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RE: RE: RE: sieve of erothenes

by Adam (Vicar)
on Jul 01, 2000 at 03:52 UTC ( #20697=note: print w/ replies, xml ) Need Help??


in reply to RE: RE: sieve of erothenes
in thread sieve of erothenes

You win on the efficiency test too. with n = 100 we are roughly the same time, but as n gets large I get bogged down somewhere. I'm running a test with n = 1000000 on my dual proc, which has been hung for about five minutes now. But based on the out put I've already seen for smaller n's, I suspect that you will slaughter me time wise.

I don't understand why yours is faster because you use two for loops and I use a while loop the second time, dropping the overhead of making the temp array that foreach generates. Now I'm curious about the efficiencies of the two looping mechanisms...


Comment on RE: RE: RE: sieve of erothenes
RE: RE: RE: RE: sieve of erothenes
by maverick (Curate) on Jul 01, 2000 at 08:44 UTC
    Hadn't even thought about benchmarking them...

    I suspect that it isn't my looping structure, but that I'm stepping across the primes low to high and you're going high to low. My code tests division by '2' first, so the inner loop only runs once half of the time. Thus only runs twice a third of the time, 4 times a fifth of the time, etc.

    since you test the large numbers first, you have to make more tests to throw out a potential prime.

    consider your test of 16:
    16%13 -> 16%11 -> 16%7 -> 16%5 -> 16%3 -> 16%2 (not prime)
    as opposed to mine:
    16%2 (not prime)

    The foreach may have temp array overhead, but it looks like I'm making up for it on number of % and iterations

    /\/\averick

      You know, you are right. I had thought I had done it in the right order, but I didn't... I screwed that up. I guess I would have to use:
      @_=(1);L:for(2..100){$i=0;while(@_>++$i){next L if!($_%$_[$i])}push@_, +$_}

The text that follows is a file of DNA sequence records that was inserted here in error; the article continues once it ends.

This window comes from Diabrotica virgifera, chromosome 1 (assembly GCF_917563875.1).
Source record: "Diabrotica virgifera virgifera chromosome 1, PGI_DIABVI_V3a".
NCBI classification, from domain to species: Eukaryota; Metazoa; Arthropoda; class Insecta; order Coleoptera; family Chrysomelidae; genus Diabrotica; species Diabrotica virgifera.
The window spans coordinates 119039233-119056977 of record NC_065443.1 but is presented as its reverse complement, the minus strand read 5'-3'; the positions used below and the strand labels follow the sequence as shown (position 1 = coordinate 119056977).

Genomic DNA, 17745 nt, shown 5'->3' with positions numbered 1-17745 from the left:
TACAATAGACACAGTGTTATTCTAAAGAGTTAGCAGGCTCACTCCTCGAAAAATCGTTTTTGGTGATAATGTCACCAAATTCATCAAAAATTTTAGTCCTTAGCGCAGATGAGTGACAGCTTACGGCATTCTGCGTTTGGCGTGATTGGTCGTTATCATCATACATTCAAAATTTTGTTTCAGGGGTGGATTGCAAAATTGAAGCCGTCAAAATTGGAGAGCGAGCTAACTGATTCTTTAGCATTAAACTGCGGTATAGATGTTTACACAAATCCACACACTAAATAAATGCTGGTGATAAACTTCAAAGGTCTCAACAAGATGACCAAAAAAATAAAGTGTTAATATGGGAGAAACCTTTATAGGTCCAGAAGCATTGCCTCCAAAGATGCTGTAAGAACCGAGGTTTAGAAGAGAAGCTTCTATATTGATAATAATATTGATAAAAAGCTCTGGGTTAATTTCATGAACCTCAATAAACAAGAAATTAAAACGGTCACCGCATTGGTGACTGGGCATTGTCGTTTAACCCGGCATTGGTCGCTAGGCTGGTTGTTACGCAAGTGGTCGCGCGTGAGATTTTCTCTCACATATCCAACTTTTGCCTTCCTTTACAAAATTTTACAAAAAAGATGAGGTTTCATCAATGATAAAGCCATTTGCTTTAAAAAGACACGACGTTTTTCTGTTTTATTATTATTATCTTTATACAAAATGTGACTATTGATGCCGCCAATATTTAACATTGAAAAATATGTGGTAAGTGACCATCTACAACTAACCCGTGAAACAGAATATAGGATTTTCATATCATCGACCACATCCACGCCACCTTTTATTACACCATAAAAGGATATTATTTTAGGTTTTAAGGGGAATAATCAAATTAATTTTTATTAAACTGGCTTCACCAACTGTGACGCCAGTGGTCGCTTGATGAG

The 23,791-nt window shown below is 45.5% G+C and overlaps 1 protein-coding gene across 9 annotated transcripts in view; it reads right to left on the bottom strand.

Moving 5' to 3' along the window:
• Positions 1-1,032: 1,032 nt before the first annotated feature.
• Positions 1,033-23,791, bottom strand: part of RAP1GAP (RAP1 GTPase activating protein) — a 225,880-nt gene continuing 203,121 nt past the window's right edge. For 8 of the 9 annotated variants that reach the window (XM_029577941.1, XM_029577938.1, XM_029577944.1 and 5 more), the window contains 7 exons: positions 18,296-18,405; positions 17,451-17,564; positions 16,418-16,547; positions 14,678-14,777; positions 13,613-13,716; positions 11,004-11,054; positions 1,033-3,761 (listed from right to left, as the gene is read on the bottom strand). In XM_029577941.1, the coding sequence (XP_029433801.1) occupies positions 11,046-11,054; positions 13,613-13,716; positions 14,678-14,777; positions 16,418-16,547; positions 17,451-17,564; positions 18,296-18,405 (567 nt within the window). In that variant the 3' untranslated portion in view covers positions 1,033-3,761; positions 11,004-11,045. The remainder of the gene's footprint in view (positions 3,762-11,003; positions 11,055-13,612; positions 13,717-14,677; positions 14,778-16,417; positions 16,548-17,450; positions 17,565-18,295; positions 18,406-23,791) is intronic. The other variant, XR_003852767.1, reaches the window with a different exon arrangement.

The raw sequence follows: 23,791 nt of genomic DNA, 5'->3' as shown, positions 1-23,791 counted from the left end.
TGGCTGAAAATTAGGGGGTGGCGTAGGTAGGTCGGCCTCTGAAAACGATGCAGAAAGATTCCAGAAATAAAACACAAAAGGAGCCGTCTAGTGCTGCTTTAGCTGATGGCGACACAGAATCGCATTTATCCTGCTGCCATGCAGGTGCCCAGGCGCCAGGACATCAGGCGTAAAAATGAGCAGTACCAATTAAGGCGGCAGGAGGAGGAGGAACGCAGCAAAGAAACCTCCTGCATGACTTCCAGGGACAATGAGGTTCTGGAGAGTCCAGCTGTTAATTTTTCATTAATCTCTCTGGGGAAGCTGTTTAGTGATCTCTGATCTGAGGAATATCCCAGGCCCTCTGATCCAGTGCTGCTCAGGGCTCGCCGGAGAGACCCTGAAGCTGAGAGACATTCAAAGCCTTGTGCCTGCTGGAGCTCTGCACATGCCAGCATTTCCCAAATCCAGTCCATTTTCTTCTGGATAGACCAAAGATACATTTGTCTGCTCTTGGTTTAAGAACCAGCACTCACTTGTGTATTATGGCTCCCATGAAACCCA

which uses 2 more chars. Sigh.

      UPDATE: I can do it with one less char then above, but still too many.:

      @_=(1);L:for(2..100){$i=-@_;while(++$i){next L if!($_%$_[$i])}push@_,$ +_}
      Yes, I lie awake at night thinking about this stuff. No, not really. But when I get started thinking about it, I have a hard time stopping. But I doubt I'm alone in that disease. :)
      Although what I propose may not be the "classic" sieve algorithm, in truth you only need to test up to the primes which are less than the square root of the target number. In other words, you need not divide by any primes greater than 4 when testing 16. Based on the associative property of multiplication, if you can show that no numbers <= sqrt(n) evenly divide n, then you have also shown that there are no numbers => sqrt(n) which evenly divide n. While this may add a few chars to your code, it reduces the compute time enormously when you get to large n's.

      Update: Actually, it doesn't look like ANY of us are implenting the true Sieve algorithm. The algorithm can be found here: http://www.math.utah.edu/~alfeld/Eratosthenes.html. It does in fact use the sqrt(n) modification, but doesn't do divide-testing ... instead it does "weeding out" of multiples. Same result, different technique.

      Update 2: my mistake ... Ase is indeed doing the correct Sieve algorithm by using his bit vector technique.

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